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Grant supporting FACT program expires in May

By Bayne Hughes
hughes@decaturdaily.com 340-2432

A student welfare program that Somerville Road Elementary School Principal Dee Dee Jones says her school depends on is running out of money.

In January 2005, the school joined with Decatur's Parents and Children Together and the Mental Health Center of North Alabama to start a Family Assistance through Community Ties program.

The partnership is funding the program with a $45,000 grant from the National Children's Advocacy Center.

But Susan Roberts, parenting coordinator for PACT, told the Decatur Board of Education on Tuesday that this money disappears in May, and the center does not have more money to give the program.

PACT provides a part-time therapist and a part-time coordinator for the FACT program. It helps solve issues of poverty for students and their families that might affect a student's education.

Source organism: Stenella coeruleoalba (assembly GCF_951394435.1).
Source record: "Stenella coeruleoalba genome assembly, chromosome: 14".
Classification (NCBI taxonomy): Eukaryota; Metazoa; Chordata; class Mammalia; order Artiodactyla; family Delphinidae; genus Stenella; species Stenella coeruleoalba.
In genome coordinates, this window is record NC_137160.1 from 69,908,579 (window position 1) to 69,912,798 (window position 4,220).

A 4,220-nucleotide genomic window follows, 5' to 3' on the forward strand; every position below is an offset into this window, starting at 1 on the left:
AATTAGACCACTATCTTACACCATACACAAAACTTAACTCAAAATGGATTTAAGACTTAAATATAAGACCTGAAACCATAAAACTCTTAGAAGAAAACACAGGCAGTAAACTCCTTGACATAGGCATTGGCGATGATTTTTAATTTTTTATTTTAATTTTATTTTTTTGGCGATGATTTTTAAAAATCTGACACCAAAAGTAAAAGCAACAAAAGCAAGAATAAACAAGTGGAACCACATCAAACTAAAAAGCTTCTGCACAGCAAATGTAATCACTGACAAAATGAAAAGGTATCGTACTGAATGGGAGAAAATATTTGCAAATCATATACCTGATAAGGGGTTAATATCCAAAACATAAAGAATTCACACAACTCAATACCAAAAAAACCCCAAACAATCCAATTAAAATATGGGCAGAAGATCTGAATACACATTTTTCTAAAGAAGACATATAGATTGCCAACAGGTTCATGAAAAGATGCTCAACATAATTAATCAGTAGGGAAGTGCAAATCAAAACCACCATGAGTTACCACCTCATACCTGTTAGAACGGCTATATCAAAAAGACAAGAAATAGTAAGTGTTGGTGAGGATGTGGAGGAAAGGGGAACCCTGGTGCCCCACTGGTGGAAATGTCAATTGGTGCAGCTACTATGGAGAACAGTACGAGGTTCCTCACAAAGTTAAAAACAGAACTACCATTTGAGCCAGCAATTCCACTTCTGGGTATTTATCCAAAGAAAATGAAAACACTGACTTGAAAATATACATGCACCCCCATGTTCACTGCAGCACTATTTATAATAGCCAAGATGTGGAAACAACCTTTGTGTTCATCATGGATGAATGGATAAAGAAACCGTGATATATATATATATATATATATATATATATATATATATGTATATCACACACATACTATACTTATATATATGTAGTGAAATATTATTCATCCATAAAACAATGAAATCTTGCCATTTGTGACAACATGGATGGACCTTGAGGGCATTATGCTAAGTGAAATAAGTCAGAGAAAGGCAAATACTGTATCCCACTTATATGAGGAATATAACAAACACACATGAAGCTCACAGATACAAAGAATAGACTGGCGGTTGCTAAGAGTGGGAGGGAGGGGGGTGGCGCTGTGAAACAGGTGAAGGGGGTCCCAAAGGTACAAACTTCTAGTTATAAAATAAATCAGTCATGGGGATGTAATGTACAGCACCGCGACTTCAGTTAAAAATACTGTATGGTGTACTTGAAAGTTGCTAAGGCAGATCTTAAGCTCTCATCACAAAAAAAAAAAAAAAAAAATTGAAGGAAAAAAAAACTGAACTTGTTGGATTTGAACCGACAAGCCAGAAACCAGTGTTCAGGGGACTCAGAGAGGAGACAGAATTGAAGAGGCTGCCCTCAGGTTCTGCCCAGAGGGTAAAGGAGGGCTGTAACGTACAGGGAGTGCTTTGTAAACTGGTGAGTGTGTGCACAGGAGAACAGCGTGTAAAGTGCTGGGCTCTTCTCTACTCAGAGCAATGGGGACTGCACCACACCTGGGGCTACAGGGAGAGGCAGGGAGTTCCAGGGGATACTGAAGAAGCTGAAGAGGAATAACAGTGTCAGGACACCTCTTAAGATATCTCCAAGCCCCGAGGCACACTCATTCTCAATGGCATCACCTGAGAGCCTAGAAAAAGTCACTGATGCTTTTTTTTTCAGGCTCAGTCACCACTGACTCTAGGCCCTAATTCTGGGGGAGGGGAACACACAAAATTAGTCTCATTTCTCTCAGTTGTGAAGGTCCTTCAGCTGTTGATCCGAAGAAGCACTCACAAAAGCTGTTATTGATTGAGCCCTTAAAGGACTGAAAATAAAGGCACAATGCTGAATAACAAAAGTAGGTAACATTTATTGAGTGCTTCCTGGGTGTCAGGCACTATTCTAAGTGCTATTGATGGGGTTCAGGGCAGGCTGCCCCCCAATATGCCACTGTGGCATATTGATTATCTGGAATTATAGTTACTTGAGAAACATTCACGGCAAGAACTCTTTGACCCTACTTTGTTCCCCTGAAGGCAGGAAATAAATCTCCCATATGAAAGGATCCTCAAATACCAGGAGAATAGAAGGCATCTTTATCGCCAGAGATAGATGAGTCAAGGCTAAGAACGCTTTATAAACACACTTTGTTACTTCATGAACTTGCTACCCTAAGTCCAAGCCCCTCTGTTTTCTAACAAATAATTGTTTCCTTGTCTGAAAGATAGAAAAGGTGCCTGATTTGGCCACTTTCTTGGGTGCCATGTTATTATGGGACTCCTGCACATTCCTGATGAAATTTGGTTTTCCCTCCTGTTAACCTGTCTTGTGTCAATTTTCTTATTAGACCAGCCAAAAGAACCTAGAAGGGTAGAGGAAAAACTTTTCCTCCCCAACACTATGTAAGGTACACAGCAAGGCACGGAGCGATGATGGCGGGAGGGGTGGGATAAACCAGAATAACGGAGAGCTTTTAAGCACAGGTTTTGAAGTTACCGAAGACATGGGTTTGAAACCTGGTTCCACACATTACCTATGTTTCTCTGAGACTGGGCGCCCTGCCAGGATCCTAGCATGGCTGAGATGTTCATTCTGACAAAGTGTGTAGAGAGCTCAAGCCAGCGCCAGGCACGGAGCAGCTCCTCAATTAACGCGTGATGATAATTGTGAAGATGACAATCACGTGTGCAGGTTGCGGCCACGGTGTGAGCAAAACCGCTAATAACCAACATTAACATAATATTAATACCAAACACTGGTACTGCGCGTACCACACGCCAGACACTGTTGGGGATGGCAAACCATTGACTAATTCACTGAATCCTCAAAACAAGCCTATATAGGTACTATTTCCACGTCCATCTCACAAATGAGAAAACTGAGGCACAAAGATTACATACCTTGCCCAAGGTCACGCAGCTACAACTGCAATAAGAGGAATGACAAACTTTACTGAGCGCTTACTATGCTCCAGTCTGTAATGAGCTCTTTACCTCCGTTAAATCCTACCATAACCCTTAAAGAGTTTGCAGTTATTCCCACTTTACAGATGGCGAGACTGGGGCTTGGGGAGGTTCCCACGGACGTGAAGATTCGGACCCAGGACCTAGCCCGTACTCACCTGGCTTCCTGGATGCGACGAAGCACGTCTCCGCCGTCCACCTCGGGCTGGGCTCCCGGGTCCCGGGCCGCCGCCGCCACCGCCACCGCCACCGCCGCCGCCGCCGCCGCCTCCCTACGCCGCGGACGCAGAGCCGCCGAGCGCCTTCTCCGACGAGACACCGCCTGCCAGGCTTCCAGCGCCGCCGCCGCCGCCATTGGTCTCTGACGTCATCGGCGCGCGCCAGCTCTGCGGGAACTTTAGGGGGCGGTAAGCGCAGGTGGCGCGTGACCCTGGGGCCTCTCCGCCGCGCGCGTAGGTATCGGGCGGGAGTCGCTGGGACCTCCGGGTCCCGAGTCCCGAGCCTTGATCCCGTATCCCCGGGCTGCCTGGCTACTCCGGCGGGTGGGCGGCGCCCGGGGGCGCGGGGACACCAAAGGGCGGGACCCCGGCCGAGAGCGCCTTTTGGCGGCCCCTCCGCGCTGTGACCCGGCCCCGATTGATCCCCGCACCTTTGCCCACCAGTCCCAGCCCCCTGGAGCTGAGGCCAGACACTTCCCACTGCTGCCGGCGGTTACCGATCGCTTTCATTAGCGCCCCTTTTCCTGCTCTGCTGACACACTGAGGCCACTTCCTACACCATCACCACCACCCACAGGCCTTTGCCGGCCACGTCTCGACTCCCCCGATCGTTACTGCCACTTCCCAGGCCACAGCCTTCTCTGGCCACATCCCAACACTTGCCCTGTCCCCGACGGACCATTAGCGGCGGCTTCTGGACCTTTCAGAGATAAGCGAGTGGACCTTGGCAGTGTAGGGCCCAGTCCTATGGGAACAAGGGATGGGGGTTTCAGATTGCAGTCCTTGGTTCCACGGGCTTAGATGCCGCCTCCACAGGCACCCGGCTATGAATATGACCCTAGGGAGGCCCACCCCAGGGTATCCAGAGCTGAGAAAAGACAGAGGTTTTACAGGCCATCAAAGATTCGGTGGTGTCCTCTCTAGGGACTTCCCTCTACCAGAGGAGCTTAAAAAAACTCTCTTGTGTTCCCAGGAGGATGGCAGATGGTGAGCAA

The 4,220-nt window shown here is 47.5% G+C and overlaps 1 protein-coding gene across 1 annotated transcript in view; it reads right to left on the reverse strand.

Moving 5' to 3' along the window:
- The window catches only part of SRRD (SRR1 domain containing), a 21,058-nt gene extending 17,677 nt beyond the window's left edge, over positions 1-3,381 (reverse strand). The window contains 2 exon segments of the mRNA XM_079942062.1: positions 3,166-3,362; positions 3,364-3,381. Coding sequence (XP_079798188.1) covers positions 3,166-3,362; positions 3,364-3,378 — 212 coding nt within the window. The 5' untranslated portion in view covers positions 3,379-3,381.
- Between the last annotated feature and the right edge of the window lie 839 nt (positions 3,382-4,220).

With 91 percent of students qualifying for the federal free or reduced-price lunch program, Somerville Road has one of the highest poverty rates in the city.

Jones said she's seen FACT help parents schedule doctor visits for their children and get them there, find places to live, get a washer and dryer, find day care for young siblings, and solve many more emotional and financial issues. This work allows principals, teachers and students to focus on academics.

"They've really helped a lot of students in need," Jones said.

Decatur funds FACT programs at West Decatur and Austinville elementaries with state At-Risk funds. Roberts said the program has helped 229 families so far, providing 549 services.

Superintendent Sam Houston said he would like to expand FACT to other schools, but funding continues to be an issue for all three. He said PACT and the school system would continue looking for other federal or state grants. If unsuccessful, he would then seek help from the community.

"Our community has always responded very favorably when they see that our children are in need," Houston said. "I hope they see the value in this program that's become a model for children's advocacy groups."

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